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Explainer: What happened in Spain's 2019 general election?

    On April 28, Spain held its general election for national Congress and Senate, as well as an election for the regional Corts in Valencia. The current president, socialist Pedro Sánchez, anticipated elections after his partners, the Catalan nationalists, rejected his budget in February.

    How is Spanish Parliament divided?

    Spain has a bicameral parliamentary system. The lower chamber is the Congress of Deputies, where all 350 seats were contested, and the upper chamber is the Senate, in which all but 58 of its 266 members faced an election. 

    In both cases, the legislators are chosen by citizens. However, deputies are chosen from a “closed and restricted party list,” while senators are elected directly. Voters get to vote for one candidate for each senate seat in their region – three in most areas. In autonomous regions, senators are designated by regional parliaments.

    The lower chamber has 52 constituencies - one per province and two others for the autonomous cities of Ceuta and Melilla. The Senate is composed of 59 constituencies that belong to the 47 provinces in the peninsula, 10 for the islands, and one per autonomous city.

    How do general elections to the Spanish Parliament work?

    Spain's general election follow a single round of voting, with results based on the D’Hondt method of proportional representation. Candidates or parties must receive at least three percent of all valid votes (including those left blank), and then parties are assigned seats by dividing the total number of parties by the number of available seats. This system favors large parties. 

    Ceuta and Melilla's seats go to the candidate with the largest vote total.

    If a party does not obtain an absolute majority of at least 176 seats during a presidential election, it will have to negotiate a coalition government with other parties and deputies. 

    What about the candidates?

    For the first time since the end of Francisco Franco's death, there were five important parties in this election. Typically, the center-right People’s Party (PP) and leftist Socialist Party (PSOE) have dominated, sometimes with the support of Basque and Catalan nationalists.

    However, for this election, apart from communists from Podemos and Ciudadanos (the “Citizens” party, or “The C's”), who joined political mainstream four years ago, there will be a new participant: the anti-establishment right-wing party Vox, which erupted onto the scene last December by winning 12 seats in Andalusia's regional parliament.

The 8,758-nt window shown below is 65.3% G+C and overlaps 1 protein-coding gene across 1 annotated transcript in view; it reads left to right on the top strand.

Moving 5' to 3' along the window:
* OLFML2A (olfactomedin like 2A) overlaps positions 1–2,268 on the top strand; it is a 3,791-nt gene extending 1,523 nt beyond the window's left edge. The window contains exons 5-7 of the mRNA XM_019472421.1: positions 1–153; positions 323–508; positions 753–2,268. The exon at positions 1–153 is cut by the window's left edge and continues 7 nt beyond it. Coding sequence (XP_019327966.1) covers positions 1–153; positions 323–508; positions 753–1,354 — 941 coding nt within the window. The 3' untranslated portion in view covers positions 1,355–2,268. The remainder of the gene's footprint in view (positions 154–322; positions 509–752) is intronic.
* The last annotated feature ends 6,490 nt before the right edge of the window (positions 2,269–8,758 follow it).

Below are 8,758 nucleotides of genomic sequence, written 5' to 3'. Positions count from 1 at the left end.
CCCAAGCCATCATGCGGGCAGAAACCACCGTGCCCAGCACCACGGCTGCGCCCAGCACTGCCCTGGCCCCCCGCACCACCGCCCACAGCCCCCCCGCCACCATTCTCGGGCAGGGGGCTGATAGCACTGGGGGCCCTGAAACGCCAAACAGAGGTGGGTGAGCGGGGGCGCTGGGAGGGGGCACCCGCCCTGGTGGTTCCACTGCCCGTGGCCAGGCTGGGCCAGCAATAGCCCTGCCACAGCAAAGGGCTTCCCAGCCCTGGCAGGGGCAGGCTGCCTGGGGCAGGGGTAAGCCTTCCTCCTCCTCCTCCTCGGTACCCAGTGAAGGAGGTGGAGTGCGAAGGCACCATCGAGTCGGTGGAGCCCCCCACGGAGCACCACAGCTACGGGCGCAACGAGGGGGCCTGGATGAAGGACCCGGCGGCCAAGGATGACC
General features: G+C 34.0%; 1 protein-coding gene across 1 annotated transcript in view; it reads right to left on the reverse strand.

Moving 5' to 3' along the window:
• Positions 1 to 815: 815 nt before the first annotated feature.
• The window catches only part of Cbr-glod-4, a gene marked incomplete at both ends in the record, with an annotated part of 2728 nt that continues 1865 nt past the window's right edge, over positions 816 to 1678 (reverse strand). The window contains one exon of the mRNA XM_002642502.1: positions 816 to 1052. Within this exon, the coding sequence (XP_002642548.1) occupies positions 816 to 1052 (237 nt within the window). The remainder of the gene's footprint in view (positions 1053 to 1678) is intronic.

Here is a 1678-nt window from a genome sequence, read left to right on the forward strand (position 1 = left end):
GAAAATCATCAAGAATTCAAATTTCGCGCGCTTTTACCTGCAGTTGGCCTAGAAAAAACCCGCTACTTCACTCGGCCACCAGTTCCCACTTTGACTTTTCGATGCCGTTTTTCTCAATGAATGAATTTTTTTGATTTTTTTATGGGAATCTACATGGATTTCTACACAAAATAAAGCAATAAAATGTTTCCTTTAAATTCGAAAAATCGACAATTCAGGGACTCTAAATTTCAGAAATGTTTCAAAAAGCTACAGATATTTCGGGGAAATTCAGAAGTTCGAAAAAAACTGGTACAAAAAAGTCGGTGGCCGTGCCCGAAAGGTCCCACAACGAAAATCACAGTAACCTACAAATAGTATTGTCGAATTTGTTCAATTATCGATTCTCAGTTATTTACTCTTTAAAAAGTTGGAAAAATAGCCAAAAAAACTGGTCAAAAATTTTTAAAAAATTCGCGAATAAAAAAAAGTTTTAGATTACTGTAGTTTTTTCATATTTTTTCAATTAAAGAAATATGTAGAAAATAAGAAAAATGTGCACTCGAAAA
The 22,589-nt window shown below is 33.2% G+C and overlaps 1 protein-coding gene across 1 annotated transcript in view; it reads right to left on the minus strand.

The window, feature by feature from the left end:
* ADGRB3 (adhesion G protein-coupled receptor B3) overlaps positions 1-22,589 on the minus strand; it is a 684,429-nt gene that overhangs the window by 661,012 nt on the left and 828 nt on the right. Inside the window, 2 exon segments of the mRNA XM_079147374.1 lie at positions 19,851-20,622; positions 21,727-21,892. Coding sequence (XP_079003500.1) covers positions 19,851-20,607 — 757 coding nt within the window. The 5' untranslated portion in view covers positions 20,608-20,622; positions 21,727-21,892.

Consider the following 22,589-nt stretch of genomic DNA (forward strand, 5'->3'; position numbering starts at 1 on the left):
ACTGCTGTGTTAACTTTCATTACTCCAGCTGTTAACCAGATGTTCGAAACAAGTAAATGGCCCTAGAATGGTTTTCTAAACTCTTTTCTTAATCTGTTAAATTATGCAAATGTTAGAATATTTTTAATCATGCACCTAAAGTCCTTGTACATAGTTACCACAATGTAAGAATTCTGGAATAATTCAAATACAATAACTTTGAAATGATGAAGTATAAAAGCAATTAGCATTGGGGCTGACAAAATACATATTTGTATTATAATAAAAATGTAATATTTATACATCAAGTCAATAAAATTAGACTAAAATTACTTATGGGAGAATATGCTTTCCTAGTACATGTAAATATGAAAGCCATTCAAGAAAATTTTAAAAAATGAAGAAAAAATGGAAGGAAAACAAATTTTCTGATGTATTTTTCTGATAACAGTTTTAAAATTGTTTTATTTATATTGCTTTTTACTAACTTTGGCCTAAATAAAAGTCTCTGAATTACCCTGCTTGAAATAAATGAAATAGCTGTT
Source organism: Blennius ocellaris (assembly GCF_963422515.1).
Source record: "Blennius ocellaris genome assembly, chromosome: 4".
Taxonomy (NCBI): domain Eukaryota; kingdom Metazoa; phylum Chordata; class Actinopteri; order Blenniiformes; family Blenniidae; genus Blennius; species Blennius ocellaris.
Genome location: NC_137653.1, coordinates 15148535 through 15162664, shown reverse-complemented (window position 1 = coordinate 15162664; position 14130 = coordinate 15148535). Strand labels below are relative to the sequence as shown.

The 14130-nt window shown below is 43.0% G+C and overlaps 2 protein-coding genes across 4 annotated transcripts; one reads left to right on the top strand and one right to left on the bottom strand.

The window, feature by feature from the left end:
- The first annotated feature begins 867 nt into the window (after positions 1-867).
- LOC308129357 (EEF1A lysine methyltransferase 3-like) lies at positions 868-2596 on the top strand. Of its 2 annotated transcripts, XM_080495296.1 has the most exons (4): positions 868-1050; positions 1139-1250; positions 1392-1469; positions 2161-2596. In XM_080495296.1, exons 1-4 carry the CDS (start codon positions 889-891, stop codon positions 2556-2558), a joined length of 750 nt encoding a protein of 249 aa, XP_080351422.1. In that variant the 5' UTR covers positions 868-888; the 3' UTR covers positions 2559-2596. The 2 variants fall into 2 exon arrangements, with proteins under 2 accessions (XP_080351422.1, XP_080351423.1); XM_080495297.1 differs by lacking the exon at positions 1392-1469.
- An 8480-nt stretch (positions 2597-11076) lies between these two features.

What were the results of the April 28, 2019, general election?

    In the Congress of Deputies, the results were as follows: 


    PSOE – 122 seats (38 more than in 2016).

    PP – 66 seats (71 fewer than in 2016)

    The C’s – 57 seats (25 more than in 2016)

    Podemos – 42 seats (29 fewer than in 2016)

    Vox – 24 seats (from zero two years ago)

    Catalan nationalists (ERC and JxCAT) – 15 and seven seats, respectively

    Basque nationalists (PNV and Bildu) – 10 seats

    Navarra Suma – two seats

    Canarian Coalition – two seats

    Coalició Compromís – one seat

    Regionalist Party of Cantabria – one seat

    Meanwhile in the Senate, socialists from PSOE have reached an absolute majority.

    In light of these results, Pedro Sánchez will continue governing Spain. He may negotiate a coalition with communists and secessionists from Catalonia and the Basque Country. 

    The C’s might be an alternative partner. But this seems unlikely, because the party's base, which now consists mainly of center-right conservatives, would not forgive the party for empowering a socialist government.

    How should pro-liberty Christians react?

    For liberty-minded Christians, this was the worst possible outcome. Socialists from PSOE and communists from Podemos will increase taxes and the bureaucratic burden of government regulation, while debt levels increase anyway. Their coalition will accelerate these trends faster than the social democrats of PP and the C’s.

    Sanchez will promote gender ideology and “advance” the culture of death via the pending legalization of euthanasia. Abortion laws will remain the same or be made even more lax. 

    PSOE and Podemos will also continue the promotion of multiculturalism. They remain a welcoming home for Muslim migrants arriving largely from Northern Africa. Catholic religious liberty will be endangered by means of intolerant secularism and pro-LGTBI regulations.

    These problems have no short-term political solution. Civil society must remain vigilant and engaged in the struggle for liberty, human dignity, and tradition against the relativist nihilism of Marxist influences.

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    Ángel Manuel García Carmona is a student of computer engineering in Spain. You may follow him on Twitter at @GarciaCarmonaAM.